On Heart’s Delight Farm at the William H. Miner Institute, the life of Dr. Joseph C. Burke will be celebrated and remembered tomorrow afternoon from 1 to 3 p.m.
While Burke wore many hats throughout his lifetime, he most notably served as Plattsburgh State’s seventh president.
Burke held many faculty and administrative positions for universities such as Ohio Wesleyan University in Delaware, Ohio, Duquesne University in Pittsburgh, and Concordia University in Montreal.
He and his family moved to Plattsburgh in 1973 where he became academic vice president and was appointed president the following year, replacing then-President Dr. George Angell.
The campus community news story on PSUC’s official website said that during his 12 year term, Burke stabilized the college’s budget, increased enrollment and created what he called “centers of excellence” in the Center for Art, Music and Theater, the Center for Earth and Environmental Science, the Center for Teacher Education and the School of Business and Economics, among others.
Dr. Richard Robbins, chair of PSUC’s anthropology department, said Burke was very open, welcoming conversation and union between faculty and administration.
Through his entire tenure, Robbins said Burke was probably the most effective president the college ever had.
“It was [during] Joe Burke’s term that the cutbacks in SUNY started to come and hadn’t stopped since,” Robbins said, stating how New York State funding for SUNY expenses had decreased significantly.
Despite this, Robbins said Burke’s management of those cutbacks without destroying faculty morale was one of the most memorable things he did for PSUC.
His favorite memory of Burke was how he explained and encouraged Robbins to go into administration.
“He was a great guy and a good friend,” Robbins said. “He took criticism wonderfully. You could talk directly to Joe Burke and not worry about what you said. There was always a deep respect for Joe among faculty.”
Robbins said he will try to attend the Celebration of Life tomorrow to pay his respects for his old friend.
After leaving PSUC, Burke moved to Albany and became SUNY’s provost but kept a close connection to the North Country and especially Miner.
Joining the Miner’s board in 1975, he soon began researching and writing a biography of William H. Miner titled “William H. Miner: The Man and the Myth,” which was published in 2010.
It remains the only biography written about the North Country historical figure.
In an obituary from The Press Republican, Burke became a trustee of the William H. Miner Foundation in 1987 and was appointed chair of the Board of Trustees for Miner in 1988 until his death.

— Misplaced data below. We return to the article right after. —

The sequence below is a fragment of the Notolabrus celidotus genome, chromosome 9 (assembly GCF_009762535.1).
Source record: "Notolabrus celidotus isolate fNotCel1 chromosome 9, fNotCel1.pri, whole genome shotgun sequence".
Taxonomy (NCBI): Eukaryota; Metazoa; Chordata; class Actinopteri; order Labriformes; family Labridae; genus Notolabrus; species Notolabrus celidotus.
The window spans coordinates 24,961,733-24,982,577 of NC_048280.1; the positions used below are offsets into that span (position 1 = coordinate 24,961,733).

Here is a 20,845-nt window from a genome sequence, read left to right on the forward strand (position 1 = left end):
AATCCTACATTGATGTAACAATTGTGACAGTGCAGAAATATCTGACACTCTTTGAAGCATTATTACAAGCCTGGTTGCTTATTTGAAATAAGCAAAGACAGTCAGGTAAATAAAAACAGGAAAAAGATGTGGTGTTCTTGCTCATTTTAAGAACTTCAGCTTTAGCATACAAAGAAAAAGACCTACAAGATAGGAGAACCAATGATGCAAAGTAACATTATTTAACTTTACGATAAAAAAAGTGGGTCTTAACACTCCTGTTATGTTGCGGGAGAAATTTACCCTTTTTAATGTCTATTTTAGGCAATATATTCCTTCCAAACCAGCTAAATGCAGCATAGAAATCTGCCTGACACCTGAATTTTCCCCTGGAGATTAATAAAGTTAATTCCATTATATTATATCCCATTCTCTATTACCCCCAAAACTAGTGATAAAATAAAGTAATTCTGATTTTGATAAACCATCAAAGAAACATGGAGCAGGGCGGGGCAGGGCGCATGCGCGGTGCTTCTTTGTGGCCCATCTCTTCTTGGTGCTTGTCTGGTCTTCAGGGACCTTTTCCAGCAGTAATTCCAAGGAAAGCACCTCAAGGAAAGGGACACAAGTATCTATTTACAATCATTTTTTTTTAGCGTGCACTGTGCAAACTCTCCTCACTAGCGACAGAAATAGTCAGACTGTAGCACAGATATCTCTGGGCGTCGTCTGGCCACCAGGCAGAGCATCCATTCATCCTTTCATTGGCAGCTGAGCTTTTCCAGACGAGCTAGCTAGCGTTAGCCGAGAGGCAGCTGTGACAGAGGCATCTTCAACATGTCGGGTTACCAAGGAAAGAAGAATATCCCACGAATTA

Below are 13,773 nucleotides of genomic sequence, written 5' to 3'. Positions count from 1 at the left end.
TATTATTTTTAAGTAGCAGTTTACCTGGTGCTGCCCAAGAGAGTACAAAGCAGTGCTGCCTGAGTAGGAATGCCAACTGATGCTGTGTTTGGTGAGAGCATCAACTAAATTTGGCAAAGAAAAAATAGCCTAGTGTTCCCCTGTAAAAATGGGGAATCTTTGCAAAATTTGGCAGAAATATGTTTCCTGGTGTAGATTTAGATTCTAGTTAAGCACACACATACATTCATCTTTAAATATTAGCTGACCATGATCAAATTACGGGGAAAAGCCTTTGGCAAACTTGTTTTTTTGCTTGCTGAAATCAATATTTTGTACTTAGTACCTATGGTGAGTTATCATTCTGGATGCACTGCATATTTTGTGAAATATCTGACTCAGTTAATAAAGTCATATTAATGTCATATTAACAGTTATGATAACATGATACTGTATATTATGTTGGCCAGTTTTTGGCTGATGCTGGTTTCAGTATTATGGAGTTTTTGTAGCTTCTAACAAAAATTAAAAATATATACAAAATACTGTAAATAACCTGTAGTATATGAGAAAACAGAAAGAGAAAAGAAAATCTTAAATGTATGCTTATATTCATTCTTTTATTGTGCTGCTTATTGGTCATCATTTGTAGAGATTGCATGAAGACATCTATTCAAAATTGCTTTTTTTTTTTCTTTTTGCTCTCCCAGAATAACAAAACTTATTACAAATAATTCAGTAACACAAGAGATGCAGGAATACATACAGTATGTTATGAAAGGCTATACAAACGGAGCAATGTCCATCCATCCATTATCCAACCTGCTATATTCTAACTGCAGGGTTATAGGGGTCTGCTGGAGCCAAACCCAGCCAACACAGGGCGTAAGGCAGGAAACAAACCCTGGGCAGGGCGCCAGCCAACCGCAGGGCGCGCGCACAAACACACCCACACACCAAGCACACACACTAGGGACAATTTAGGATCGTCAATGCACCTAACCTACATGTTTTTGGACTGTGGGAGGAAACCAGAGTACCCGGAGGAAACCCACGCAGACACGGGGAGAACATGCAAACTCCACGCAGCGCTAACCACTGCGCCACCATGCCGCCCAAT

Miner Institute’s Board of Trustees Secretary Rachel Dutil said the Celebration of Life will feature a light ceremony and reception with three speakers: former PSUC administrator Dr. Tom Moran, President of Miner Dr. Richard Grant and Burke’s younger brother Bill Burke. The family will play a short video to serve as a eulogy.
“Colleagues and friends, and certainly all of us here from Miner, will be there, but [the event] is also open to the public, so anyone who knew him or wants to pay their respects is welcome to attend,” Dutil said.
In terms of his work at Miner, Dutil described Burke as generous, engaged and passionate about education for not only Miner but PSUC and the North Country.
“He loved to get to know people, whether they were staff or students here at Miner or whether they were visitors,” Dutil said. “We have countless images of him just standing around talking to people outside our museum. He had so much energy and passion for preserving the legacy of William and Alice Miner, and he certainly did that very well.”
The former PSUC president passed away at his home in Albany on Aug. 3, the same day current President John Ettling announced his retirement at the end of this academic year. The Office of the President issued a statement immediately following his death.
“One can point to several good and enduring things that Joe accomplished during his presidency,” Ettling said in a press release regarding PSUC’s Museum Without Walls. “My favorite was his success in coaxing the Brohels — Ed and Bette — away from the art scene in New York and giving Ed carte blanche to build the Plattsburgh State Art Museum. This astonishing collection has grown over the years to more than 10,000 works of art and artifacts displayed both indoors and out in galleries, hallways, offices and lawns.”
Burke Gallery was dedicated to the former president in 1995 and still holds many original pieces of artwork to this day.
In 2015, Burke and his wife Joan came back to campus for a ceremony where they were honored with the Distinguished Service Award.
“Budget cuts came with me,” Burke said at the time. “We had a new faculty senate, a new faculty union and then, of course, George Angell was a tough act to follow. I had to adopt a ‘do more with less’ mantra, and we did.”
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